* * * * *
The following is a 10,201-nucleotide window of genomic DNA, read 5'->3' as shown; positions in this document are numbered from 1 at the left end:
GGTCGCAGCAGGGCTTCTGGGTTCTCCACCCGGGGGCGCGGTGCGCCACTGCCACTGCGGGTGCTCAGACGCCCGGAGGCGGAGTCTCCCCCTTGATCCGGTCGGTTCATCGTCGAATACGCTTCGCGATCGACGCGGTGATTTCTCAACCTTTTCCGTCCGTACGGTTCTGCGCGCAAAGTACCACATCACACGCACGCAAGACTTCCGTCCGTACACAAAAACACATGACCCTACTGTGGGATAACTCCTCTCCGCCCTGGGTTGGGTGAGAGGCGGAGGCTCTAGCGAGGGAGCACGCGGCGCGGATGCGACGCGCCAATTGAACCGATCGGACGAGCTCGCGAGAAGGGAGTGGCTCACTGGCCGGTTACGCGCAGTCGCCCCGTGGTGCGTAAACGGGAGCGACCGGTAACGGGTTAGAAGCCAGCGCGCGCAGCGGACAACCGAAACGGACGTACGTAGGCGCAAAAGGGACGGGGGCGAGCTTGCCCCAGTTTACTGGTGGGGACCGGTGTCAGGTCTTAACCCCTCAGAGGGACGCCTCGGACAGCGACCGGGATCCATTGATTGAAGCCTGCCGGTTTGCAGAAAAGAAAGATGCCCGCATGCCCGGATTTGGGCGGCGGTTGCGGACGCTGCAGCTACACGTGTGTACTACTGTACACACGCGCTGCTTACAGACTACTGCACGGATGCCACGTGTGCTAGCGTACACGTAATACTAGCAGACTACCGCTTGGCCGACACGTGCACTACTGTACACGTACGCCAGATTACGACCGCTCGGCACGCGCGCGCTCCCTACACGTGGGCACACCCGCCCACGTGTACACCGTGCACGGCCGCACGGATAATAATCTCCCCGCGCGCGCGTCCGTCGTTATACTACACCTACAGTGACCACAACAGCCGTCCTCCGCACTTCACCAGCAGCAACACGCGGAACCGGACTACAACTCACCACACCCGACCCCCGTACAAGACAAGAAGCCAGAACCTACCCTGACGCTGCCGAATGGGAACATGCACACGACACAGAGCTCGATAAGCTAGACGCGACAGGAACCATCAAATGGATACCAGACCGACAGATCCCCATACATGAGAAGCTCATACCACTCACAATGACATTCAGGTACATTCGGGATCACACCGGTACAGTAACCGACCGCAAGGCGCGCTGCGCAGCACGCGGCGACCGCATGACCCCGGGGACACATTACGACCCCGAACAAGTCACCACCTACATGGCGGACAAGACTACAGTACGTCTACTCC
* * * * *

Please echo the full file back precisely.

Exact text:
The following is a 10,201-nucleotide window of genomic DNA, read 5'->3' as shown; positions in this document are numbered from 1 at the left end:
GGTCGCAGCAGGGCTTCTGGGTTCTCCACCCGGGGGCGCGGTGCGCCACTGCCACTGCGGGTGCTCAGACGCCCGGAGGCGGAGTCTCCCCCTTGATCCGGTCGGTTCATCGTCGAATACGCTTCGCGATCGACGCGGTGATTTCTCAACCTTTTCCGTCCGTACGGTTCTGCGCGCAAAGTACCACATCACACGCACGCAAGACTTCCGTCCGTACACAAAAACACATGACCCTACTGTGGGATAACTCCTCTCCGCCCTGGGTTGGGTGAGAGGCGGAGGCTCTAGCGAGGGAGCACGCGGCGCGGATGCGACGCGCCAATTGAACCGATCGGACGAGCTCGCGAGAAGGGAGTGGCTCACTGGCCGGTTACGCGCAGTCGCCCCGTGGTGCGTAAACGGGAGCGACCGGTAACGGGTTAGAAGCCAGCGCGCGCAGCGGACAACCGAAACGGACGTACGTAGGCGCAAAAGGGACGGGGGCGAGCTTGCCCCAGTTTACTGGTGGGGACCGGTGTCAGGTCTTAACCCCTCAGAGGGACGCCTCGGACAGCGACCGGGATCCATTGATTGAAGCCTGCCGGTTTGCAGAAAAGAAAGATGCCCGCATGCCCGGATTTGGGCGGCGGTTGCGGACGCTGCAGCTACACGTGTGTACTACTGTACACACGCGCTGCTTACAGACTACTGCACGGATGCCACGTGTGCTAGCGTACACGTAATACTAGCAGACTACCGCTTGGCCGACACGTGCACTACTGTACACGTACGCCAGATTACGACCGCTCGGCACGCGCGCGCTCCCTACACGTGGGCACACCCGCCCACGTGTACACCGTGCACGGCCGCACGGATAATAATCTCCCCGCGCGCGCGTCCGTCGTTATACTACACCTACAGTGACCACAACAGCCGTCCTCCGCACTTCACCAGCAGCAACACGCGGAACCGGACTACAACTCACCACACCCGACCCCCGTACAAGACAAGAAGCCAGAACCTACCCTGACGCTGCCGAATGGGAACATGCACACGACACAGAGCTCGATAAGCTAGACGCGACAGGAACCATCAAATGGATACCAGACCGACAGATCCCCATACATGAGAAGCTCATACCACTCACAATGACATTCAGGTACATTCGGGATCACACCGGTACAGTAACCGACCGCAAGGCGCGCTGCGCAGCACGCGGCGACCGCATGACCCCGGGGACACATTACGACCCCGAACAAGTCACCACCTACATGGCGGACAAGACTACAGTACGTCTACTCC